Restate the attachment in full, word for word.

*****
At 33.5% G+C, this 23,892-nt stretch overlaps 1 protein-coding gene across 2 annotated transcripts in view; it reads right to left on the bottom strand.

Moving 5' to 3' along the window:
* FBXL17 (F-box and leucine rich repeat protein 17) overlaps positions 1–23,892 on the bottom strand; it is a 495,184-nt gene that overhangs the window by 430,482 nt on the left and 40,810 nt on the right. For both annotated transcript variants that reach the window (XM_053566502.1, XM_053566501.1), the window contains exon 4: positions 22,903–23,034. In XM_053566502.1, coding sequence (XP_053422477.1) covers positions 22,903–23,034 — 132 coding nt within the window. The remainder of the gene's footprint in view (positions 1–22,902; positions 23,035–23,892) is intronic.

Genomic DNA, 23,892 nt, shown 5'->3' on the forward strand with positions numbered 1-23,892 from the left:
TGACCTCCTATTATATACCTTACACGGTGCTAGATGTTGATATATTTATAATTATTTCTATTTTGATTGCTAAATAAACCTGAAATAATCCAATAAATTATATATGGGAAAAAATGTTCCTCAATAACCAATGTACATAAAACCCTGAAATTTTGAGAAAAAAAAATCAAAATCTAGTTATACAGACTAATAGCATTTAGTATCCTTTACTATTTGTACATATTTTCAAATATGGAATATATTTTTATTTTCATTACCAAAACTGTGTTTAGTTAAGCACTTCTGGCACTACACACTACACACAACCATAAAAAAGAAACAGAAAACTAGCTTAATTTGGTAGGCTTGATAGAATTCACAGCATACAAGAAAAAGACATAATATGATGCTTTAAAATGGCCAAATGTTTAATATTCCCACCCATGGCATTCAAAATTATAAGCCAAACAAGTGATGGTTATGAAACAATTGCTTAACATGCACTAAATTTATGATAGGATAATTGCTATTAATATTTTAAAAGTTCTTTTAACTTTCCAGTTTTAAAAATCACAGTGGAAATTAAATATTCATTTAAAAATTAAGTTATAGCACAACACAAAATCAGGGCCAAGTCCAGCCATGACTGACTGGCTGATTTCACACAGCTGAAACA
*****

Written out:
At 33.5% G+C, this 23,892-nt stretch overlaps 1 protein-coding gene across 2 annotated transcripts in view; it reads right to left on the bottom strand.

Moving 5' to 3' along the window:
* FBXL17 (F-box and leucine rich repeat protein 17) overlaps positions 1–23,892 on the bottom strand; it is a 495,184-nt gene that overhangs the window by 430,482 nt on the left and 40,810 nt on the right. For both annotated transcript variants that reach the window (XM_053566502.1, XM_053566501.1), the window contains exon 4: positions 22,903–23,034. In XM_053566502.1, coding sequence (XP_053422477.1) covers positions 22,903–23,034 — 132 coding nt within the window. The remainder of the gene's footprint in view (positions 1–22,902; positions 23,035–23,892) is intronic.

Genomic DNA, 23,892 nt, shown 5'->3' on the forward strand with positions numbered 1-23,892 from the left:
TGACCTCCTATTATATACCTTACACGGTGCTAGATGTTGATATATTTATAATTATTTCTATTTTGATTGCTAAATAAACCTGAAATAATCCAATAAATTATATATGGGAAAAAATGTTCCTCAATAACCAATGTACATAAAACCCTGAAATTTTGAGAAAAAAAAATCAAAATCTAGTTATACAGACTAATAGCATTTAGTATCCTTTACTATTTGTACATATTTTCAAATATGGAATATATTTTTATTTTCATTACCAAAACTGTGTTTAGTTAAGCACTTCTGGCACTACACACTACACACAACCATAAAAAAGAAACAGAAAACTAGCTTAATTTGGTAGGCTTGATAGAATTCACAGCATACAAGAAAAAGACATAATATGATGCTTTAAAATGGCCAAATGTTTAATATTCCCACCCATGGCATTCAAAATTATAAGCCAAACAAGTGATGGTTATGAAACAATTGCTTAACATGCACTAAATTTATGATAGGATAATTGCTATTAATATTTTAAAAGTTCTTTTAACTTTCCAGTTTTAAAAATCACAGTGGAAATTAAATATTCATTTAAAAATTAAGTTATAGCACAACACAAAATCAGGGCCAAGTCCAGCCATGACTGACTGGCTGATTTCACACAGCTGAAACA